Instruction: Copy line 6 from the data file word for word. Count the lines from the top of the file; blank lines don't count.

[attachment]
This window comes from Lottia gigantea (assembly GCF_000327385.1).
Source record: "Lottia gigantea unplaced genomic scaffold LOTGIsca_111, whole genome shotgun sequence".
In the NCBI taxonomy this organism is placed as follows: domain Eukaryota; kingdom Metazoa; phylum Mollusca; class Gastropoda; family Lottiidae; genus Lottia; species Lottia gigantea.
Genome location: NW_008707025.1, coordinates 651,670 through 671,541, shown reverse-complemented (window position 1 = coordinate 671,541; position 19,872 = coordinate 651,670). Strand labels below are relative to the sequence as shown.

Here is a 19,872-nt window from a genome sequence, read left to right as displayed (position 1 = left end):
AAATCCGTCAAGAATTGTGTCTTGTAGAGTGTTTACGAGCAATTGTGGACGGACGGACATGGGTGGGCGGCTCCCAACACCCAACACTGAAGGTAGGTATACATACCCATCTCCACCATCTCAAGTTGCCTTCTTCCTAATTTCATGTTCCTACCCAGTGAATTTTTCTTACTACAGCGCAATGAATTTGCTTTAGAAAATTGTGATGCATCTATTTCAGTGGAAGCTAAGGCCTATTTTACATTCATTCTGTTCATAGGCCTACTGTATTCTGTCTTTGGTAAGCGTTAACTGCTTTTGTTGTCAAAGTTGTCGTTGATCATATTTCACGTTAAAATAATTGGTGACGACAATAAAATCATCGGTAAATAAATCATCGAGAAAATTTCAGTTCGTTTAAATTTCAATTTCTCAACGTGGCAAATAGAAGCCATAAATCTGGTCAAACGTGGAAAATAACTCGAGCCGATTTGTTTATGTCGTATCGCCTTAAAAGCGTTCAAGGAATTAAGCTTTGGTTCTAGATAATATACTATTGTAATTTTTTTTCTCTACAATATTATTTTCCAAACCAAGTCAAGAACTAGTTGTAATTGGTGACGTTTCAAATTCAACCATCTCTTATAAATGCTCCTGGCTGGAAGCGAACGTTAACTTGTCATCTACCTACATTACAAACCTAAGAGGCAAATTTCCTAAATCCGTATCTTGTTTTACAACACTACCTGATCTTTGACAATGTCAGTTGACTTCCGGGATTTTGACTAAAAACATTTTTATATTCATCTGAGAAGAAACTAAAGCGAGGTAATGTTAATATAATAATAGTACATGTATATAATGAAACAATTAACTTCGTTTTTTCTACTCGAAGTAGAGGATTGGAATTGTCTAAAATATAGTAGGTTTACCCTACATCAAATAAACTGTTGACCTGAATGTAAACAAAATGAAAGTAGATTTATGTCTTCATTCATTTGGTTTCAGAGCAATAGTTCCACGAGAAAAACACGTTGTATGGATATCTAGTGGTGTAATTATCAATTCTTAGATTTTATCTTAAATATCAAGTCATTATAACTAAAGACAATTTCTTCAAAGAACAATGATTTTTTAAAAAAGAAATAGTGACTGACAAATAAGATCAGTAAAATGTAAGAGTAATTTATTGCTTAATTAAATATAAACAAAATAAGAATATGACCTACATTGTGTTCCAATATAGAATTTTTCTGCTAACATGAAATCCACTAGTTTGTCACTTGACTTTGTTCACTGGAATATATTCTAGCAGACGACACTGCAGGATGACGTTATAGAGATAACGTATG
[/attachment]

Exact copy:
AAATCCGTCAAGAATTGTGTCTTGTAGAGTGTTTACGAGCAATTGTGGACGGACGGACATGGGTGGGCGGCTCCCAACACCCAACACTGAAGGTAGGTATACATACCCATCTCCACCATCTCAAGTTGCCTTCTTCCTAATTTCATGTTCCTACCCAGTGAATTTTTCTTACTACAGCGCAATGAATTTGCTTTAGAAAATTGTGATGCATCTATTTCAGTGGAAGCTAAGGCCTATTTTACATTCATTCTGTTCATAGGCCTACTGTATTCTGTCTTTGGTAAGCGTTAACTGCTTTTGTTGTCAAAGTTGTCGTTGATCATATTTCACGTTAAAATAATTGGTGACGACAATAAAATCATCGGTAAATAAATCATCGAGAAAATTTCAGTTCGTTTAAATTTCAATTTCTCAACGTGGCAAATAGAAGCCATAAATCTGGTCAAACGTGGAAAATAACTCGAGCCGATTTGTTTATGTCGTATCGCCTTAAAAGCGTTCAAGGAATTAAGCTTTGGTTCTAGATAATATACTATTGTAATTTTTTTTCTCTACAATATTATTTTCCAAACCAAGTCAAGAACTAGTTGTAATTGGTGACGTTTCAAATTCAACCATCTCTTATAAATGCTCCTGGCTGGAAGCGAACGTTAACTTGTCATCTACCTACATTACAAACCTAAGAGGCAAATTTCCTAAATCCGTATCTTGTTTTACAACACTACCTGATCTTTGACAATGTCAGTTGACTTCCGGGATTTTGACTAAAAACATTTTTATATTCATCTGAGAAGAAACTAAAGCGAGGTAATGTTAATATAATAATAGTACATGTATATAATGAAACAATTAACTTCGTTTTTTCTACTCGAAGTAGAGGATTGGAATTGTCTAAAATATAGTAGGTTTACCCTACATCAAATAAACTGTTGACCTGAATGTAAACAAAATGAAAGTAGATTTATGTCTTCATTCATTTGGTTTCAGAGCAATAGTTCCACGAGAAAAACACGTTGTATGGATATCTAGTGGTGTAATTATCAATTCTTAGATTTTATCTTAAATATCAAGTCATTATAACTAAAGACAATTTCTTCAAAGAACAATGATTTTTTAAAAAAGAAATAGTGACTGACAAATAAGATCAGTAAAATGTAAGAGTAATTTATTGCTTAATTAAATATAAACAAAATAAGAATATGACCTACATTGTGTTCCAATATAGAATTTTTCTGCTAACATGAAATCCACTAGTTTGTCACTTGACTTTGTTCACTGGAATATATTCTAGCAGACGACACTGCAGGATGACGTTATAGAGATAACGTATG